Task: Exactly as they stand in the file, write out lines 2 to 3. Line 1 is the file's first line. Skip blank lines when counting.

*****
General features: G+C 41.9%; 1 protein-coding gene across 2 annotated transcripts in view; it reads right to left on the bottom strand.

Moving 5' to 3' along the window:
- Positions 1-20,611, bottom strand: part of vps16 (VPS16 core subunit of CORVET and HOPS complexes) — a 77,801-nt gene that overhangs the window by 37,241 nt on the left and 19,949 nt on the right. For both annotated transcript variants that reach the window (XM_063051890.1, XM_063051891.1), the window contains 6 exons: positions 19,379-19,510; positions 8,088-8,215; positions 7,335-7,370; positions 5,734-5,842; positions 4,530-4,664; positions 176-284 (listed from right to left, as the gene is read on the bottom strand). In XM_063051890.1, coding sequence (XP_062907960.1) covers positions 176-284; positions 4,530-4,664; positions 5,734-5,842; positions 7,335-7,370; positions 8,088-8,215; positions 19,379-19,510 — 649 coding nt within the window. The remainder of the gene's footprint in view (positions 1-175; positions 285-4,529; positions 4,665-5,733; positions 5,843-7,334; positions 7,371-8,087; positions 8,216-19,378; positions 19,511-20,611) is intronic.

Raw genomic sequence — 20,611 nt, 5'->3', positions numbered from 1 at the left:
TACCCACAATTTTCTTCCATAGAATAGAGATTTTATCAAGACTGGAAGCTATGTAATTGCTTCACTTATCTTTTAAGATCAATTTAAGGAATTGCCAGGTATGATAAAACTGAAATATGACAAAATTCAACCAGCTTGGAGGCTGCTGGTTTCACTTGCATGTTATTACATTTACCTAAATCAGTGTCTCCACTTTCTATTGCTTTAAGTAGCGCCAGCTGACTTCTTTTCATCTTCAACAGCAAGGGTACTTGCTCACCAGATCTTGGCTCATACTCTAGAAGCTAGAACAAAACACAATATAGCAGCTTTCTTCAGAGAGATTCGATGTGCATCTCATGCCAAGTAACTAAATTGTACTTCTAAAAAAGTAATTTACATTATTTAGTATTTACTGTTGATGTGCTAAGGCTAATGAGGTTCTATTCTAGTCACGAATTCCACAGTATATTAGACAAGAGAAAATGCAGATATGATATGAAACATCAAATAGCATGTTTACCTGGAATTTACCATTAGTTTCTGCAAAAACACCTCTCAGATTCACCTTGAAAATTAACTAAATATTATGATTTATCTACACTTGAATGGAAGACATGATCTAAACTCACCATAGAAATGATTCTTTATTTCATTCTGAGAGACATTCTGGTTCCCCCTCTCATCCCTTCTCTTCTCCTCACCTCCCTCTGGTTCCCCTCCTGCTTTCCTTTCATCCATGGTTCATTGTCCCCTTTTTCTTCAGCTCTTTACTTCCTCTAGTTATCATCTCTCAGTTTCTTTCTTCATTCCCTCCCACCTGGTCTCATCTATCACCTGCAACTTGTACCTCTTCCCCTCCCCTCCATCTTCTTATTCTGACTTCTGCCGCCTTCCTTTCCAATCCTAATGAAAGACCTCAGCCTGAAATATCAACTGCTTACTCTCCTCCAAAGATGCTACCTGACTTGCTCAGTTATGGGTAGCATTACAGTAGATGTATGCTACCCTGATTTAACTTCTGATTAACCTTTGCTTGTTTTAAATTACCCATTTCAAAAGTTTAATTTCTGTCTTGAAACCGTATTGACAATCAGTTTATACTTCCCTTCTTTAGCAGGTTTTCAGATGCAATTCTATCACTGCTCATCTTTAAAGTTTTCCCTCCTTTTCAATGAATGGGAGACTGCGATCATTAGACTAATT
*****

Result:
Moving 5' to 3' along the window:
- Positions 1-20,611, bottom strand: part of vps16 (VPS16 core subunit of CORVET and HOPS complexes) — a 77,801-nt gene that overhangs the window by 37,241 nt on the left and 19,949 nt on the right. For both annotated transcript variants that reach the window (XM_063051890.1, XM_063051891.1), the window contains 6 exons: positions 19,379-19,510; positions 8,088-8,215; positions 7,335-7,370; positions 5,734-5,842; positions 4,530-4,664; positions 176-284 (listed from right to left, as the gene is read on the bottom strand). In XM_063051890.1, coding sequence (XP_062907960.1) covers positions 176-284; positions 4,530-4,664; positions 5,734-5,842; positions 7,335-7,370; positions 8,088-8,215; positions 19,379-19,510 — 649 coding nt within the window. The remainder of the gene's footprint in view (positions 1-175; positions 285-4,529; positions 4,665-5,733; positions 5,843-7,334; positions 7,371-8,087; positions 8,216-19,378; positions 19,511-20,611) is intronic.